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Remember Afghanistan? Prior to Russia’s invasion of Ukraine, Afghanistan—or more specifically, the aftermath of America’s failed twenty-year-long war there—was attracting intense scrutiny, both in the United States and elsewhere.
And rightly so. The victorious Taliban were reimposing their ultraconservative version of Islam, with women in particular subjected to its draconian restrictions. The Afghan economy was in shambles. Banks had closed. Food and medicine were in short supply. Afghans who had supported United States and coalition forces struggled desperately to flee.
To all of this, the media bore righteous witness. Implicit in the news reports coming out of Kabul and other parts of the country was an insistence that the United States could not simply walk away from Afghanistan—could not absolve itself of responsibility for what was occurring there following the final, humiliating departure of U.S. troops. Then came Vladimir Putin’s reckless decision to undertake a war of choice in Ukraine. With that, Afghanistan disappeared from the headlines, its travails ignored or reclassified as possessing negligible salience.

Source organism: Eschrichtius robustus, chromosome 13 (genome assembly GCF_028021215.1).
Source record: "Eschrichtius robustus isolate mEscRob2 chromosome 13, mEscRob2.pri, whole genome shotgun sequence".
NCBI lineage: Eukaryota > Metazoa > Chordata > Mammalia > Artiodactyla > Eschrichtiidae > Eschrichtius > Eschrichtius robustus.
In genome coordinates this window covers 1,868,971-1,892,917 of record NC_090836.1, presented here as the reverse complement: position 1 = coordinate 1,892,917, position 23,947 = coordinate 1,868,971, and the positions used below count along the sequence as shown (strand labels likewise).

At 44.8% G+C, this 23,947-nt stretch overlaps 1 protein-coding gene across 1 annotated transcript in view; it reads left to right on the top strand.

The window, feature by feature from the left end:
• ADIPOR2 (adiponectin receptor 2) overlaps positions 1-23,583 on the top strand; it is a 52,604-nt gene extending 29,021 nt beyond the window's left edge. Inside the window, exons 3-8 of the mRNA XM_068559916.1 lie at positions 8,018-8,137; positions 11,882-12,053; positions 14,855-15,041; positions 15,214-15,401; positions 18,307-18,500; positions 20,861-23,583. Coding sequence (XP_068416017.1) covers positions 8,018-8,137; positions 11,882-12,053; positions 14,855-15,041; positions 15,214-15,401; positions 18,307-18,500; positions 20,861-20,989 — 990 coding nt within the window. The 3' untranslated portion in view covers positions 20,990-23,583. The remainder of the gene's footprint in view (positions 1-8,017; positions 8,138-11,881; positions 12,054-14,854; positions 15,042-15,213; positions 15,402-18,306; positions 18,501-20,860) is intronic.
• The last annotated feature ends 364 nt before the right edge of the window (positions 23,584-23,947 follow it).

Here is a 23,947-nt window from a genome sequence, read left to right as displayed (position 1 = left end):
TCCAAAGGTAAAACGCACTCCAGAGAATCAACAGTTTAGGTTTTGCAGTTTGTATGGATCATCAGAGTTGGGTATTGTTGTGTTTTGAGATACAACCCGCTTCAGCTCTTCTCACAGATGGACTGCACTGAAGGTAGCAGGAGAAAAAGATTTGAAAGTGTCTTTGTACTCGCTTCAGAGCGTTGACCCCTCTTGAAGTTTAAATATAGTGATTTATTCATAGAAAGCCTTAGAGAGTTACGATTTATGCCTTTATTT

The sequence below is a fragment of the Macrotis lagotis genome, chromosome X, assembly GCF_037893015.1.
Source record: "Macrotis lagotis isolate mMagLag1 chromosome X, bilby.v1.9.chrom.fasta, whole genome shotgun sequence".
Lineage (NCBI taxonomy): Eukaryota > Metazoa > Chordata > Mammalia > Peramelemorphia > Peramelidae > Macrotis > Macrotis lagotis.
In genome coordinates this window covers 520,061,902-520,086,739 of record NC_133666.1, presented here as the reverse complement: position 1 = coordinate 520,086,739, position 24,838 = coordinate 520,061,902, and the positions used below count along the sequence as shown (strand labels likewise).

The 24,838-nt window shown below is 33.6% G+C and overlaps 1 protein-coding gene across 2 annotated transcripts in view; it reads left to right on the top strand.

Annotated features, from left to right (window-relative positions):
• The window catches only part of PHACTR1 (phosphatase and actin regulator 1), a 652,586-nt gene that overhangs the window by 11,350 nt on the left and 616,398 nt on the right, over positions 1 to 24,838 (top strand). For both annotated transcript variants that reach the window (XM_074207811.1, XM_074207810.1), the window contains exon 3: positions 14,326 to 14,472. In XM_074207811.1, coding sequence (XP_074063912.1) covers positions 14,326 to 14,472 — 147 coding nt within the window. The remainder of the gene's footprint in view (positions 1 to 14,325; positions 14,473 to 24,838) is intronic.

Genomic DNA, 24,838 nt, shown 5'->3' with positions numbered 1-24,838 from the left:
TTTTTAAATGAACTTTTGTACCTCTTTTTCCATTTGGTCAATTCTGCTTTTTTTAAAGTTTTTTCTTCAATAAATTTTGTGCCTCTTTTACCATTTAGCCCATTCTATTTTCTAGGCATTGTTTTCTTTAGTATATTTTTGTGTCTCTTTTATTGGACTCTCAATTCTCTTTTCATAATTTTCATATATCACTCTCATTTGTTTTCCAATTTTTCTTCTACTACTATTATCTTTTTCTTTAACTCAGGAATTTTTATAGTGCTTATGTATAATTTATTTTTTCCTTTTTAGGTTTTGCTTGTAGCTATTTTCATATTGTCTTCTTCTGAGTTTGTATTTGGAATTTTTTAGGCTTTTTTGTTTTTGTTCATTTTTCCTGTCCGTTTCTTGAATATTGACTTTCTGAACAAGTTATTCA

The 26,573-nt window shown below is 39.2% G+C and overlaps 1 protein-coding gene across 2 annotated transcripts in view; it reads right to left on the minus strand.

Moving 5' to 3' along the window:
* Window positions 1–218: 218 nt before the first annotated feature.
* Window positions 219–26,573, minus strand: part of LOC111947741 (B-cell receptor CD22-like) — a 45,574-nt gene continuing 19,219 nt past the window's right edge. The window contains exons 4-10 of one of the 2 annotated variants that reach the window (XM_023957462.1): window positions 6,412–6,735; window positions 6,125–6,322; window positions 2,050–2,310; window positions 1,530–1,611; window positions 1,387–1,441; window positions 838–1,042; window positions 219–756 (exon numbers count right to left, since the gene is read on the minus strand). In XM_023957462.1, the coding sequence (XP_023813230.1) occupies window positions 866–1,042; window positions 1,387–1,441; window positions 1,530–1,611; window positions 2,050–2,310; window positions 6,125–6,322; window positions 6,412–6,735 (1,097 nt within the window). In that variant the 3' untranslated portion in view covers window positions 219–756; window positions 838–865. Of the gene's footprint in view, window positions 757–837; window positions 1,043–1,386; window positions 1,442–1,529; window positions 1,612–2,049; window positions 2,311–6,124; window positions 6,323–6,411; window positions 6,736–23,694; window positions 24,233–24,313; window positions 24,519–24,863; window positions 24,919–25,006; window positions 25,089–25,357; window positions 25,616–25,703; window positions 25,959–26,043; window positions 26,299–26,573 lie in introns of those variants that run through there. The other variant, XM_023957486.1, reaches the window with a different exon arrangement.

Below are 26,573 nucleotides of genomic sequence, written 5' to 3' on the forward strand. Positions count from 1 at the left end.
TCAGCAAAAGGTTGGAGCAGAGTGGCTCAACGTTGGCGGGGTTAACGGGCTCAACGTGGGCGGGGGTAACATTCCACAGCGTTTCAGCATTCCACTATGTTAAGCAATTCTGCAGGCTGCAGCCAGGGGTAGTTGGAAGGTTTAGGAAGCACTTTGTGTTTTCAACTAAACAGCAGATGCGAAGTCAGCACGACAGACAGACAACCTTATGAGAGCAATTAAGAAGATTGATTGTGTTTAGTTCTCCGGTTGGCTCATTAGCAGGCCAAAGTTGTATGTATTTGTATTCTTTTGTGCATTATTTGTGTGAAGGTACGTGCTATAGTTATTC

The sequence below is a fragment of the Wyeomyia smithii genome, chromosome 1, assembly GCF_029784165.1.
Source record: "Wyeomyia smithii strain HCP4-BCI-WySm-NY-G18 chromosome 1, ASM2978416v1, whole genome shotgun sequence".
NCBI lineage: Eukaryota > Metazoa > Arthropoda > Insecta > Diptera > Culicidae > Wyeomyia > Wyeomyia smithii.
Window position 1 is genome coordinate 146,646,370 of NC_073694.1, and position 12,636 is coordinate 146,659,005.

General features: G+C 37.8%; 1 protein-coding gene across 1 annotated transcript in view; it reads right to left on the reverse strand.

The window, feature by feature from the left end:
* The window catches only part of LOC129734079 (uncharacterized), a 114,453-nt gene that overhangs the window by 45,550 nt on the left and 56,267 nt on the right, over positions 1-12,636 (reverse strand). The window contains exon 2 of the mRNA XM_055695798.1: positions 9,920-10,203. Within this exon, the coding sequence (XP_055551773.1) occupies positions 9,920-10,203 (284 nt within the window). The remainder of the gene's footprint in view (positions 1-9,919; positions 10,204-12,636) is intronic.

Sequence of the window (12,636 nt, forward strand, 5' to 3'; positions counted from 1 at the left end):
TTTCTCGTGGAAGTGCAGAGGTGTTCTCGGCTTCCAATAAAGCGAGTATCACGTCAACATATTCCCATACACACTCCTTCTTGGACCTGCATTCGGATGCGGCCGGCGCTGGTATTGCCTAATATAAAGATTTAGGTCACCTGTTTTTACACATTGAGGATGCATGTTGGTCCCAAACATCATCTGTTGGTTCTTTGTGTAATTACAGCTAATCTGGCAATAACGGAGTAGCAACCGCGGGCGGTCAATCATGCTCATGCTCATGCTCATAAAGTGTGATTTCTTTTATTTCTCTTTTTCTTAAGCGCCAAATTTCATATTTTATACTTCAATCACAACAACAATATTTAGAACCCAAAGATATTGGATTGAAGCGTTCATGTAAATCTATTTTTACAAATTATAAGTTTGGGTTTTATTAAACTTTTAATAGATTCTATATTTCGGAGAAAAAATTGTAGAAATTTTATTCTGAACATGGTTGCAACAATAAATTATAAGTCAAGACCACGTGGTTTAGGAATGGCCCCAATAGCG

We confront here one of the underappreciated paradoxes of the so-called Information Age. On the one hand, the typical laptop or cell phone provides almost instant access to a seemingly infinite universe of knowledge and commentary. On the other hand, at any particular moment, media gatekeepers choose to highlight a small handful of topics with everything else consigned to the margins. The “CNN effect,” as it used to be called, has returned with a vengeance.
Typically, topics receiving attention are those that have occurred within the previous twenty-four hours. Meanwhile, those that occurred in the prior twenty-four days or twenty-four weeks—forget about months—are ignored or simply forgotten. The boundless availability of information thereby impedes actual understanding. It kills perspective.
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